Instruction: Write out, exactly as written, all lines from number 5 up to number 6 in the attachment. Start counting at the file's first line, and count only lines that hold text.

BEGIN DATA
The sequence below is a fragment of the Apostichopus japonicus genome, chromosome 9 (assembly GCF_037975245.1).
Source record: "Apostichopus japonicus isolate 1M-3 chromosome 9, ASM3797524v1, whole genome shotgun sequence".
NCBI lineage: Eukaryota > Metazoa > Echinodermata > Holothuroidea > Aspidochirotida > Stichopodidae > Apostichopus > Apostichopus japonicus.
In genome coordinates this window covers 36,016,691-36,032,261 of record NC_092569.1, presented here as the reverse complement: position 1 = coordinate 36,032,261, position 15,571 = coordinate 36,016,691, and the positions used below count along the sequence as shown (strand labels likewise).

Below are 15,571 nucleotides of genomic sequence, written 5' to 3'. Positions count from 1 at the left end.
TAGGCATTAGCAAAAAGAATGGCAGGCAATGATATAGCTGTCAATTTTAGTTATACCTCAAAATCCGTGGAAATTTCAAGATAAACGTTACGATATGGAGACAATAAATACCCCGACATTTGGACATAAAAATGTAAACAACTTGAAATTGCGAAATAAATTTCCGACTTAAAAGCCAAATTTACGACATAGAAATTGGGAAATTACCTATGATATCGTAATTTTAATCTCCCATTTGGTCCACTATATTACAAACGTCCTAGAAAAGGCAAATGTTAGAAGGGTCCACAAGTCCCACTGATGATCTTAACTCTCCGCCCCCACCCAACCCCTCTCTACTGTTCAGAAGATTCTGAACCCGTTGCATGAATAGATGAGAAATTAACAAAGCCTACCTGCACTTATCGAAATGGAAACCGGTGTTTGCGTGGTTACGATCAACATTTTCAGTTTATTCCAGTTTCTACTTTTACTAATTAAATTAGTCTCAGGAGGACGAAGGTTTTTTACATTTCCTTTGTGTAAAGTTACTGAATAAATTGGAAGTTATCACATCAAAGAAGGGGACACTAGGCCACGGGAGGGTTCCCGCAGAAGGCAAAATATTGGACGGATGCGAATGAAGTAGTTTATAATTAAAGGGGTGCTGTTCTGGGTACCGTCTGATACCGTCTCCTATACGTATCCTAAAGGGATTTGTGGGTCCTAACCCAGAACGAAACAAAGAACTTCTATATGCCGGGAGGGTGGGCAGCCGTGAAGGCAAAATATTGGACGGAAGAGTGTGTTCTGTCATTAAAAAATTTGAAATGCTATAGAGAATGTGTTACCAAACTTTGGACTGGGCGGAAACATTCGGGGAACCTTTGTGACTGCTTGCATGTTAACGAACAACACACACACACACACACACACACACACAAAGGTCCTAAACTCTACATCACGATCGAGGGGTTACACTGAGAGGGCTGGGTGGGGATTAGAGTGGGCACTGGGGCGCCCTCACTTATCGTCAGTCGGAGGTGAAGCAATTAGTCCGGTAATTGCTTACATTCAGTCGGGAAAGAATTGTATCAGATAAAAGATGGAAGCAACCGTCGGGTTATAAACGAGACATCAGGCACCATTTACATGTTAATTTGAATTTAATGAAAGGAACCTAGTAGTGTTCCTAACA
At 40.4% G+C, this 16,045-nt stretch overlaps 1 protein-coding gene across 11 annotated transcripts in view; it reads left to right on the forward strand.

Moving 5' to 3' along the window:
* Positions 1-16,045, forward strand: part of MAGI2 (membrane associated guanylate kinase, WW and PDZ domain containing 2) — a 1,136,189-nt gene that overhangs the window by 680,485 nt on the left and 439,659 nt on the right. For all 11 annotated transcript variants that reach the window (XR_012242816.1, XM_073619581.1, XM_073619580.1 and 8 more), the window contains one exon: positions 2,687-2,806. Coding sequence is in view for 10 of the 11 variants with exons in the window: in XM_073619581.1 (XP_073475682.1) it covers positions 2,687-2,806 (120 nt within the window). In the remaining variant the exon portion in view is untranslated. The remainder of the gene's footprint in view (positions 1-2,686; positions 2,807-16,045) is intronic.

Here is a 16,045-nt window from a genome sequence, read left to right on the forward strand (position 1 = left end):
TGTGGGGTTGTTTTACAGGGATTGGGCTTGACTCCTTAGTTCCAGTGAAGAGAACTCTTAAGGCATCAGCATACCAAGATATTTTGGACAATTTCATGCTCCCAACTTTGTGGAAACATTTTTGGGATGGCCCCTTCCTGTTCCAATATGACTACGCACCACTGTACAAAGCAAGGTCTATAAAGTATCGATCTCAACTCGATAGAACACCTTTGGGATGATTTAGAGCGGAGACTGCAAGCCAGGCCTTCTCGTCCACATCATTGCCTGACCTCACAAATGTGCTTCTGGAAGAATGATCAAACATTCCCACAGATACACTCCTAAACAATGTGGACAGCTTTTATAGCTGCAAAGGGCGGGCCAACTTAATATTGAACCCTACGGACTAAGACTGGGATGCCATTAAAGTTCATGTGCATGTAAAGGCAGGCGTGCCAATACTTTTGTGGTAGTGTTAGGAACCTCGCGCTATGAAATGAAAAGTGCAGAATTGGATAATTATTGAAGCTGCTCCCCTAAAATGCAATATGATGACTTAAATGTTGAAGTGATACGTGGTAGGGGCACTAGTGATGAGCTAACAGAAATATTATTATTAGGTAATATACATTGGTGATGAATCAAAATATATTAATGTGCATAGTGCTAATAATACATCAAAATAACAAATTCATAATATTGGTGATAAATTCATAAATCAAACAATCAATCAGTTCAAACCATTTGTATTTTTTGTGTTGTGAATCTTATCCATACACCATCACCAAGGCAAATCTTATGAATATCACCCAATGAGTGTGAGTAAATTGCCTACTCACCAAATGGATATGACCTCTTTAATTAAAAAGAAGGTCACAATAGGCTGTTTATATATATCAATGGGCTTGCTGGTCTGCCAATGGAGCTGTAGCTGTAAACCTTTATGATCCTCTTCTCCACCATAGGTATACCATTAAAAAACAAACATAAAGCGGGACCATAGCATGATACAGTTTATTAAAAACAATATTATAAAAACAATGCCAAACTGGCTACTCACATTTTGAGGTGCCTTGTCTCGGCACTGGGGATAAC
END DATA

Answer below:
Below are 15,571 nucleotides of genomic sequence, written 5' to 3'. Positions count from 1 at the left end.
TAGGCATTAGCAAAAAGAATGGCAGGCAATGATATAGCTGTCAATTTTAGTTATACCTCAAAATCCGTGGAAATTTCAAGATAAACGTTACGATATGGAGACAATAAATACCCCGACATTTGGACATAAAAATGTAAACAACTTGAAATTGCGAAATAAATTTCCGACTTAAAAGCCAAATTTACGACATAGAAATTGGGAAATTACCTATGATATCGTAATTTTAATCTCCCATTTGGTCCACTATATTACAAACGTCCTAGAAAAGGCAAATGTTAGAAGGGTCCACAAGTCCCACTGATGATCTTAACTCTCCGCCCCCACCCAACCCCTCTCTACTGTTCAGAAGATTCTGAACCCGTTGCATGAATAGATGAGAAATTAACAAAGCCTACCTGCACTTATCGAAATGGAAACCGGTGTTTGCGTGGTTACGATCAACATTTTCAGTTTATTCCAGTTTCTACTTTTACTAATTAAATTAGTCTCAGGAGGACGAAGGTTTTTTACATTTCCTTTGTGTAAAGTTACTGAATAAATTGGAAGTTATCACATCAAAGAAGGGGACACTAGGCCACGGGAGGGTTCCCGCAGAAGGCAAAATATTGGACGGATGCGAATGAAGTAGTTTATAATTAAAGGGGTGCTGTTCTGGGTACCGTCTGATACCGTCTCCTATACGTATCCTAAAGGGATTTGTGGGTCCTAACCCAGAACGAAACAAAGAACTTCTATATGCCGGGAGGGTGGGCAGCCGTGAAGGCAAAATATTGGACGGAAGAGTGTGTTCTGTCATTAAAAAATTTGAAATGCTATAGAGAATGTGTTACCAAACTTTGGACTGGGCGGAAACATTCGGGGAACCTTTGTGACTGCTTGCATGTTAACGAACAACACACACACACACACACACACACACACAAAGGTCCTAAACTCTACATCACGATCGAGGGGTTACACTGAGAGGGCTGGGTGGGGATTAGAGTGGGCACTGGGGCGCCCTCACTTATCGTCAGTCGGAGGTGAAGCAATTAGTCCGGTAATTGCTTACATTCAGTCGGGAAAGAATTGTATCAGATAAAAGATGGAAGCAACCGTCGGGTTATAAACGAGACATCAGGCACCATTTACATGTTAATTTGAATTTAATGAAAGGAACCTAGTAGTGTTCCTAACA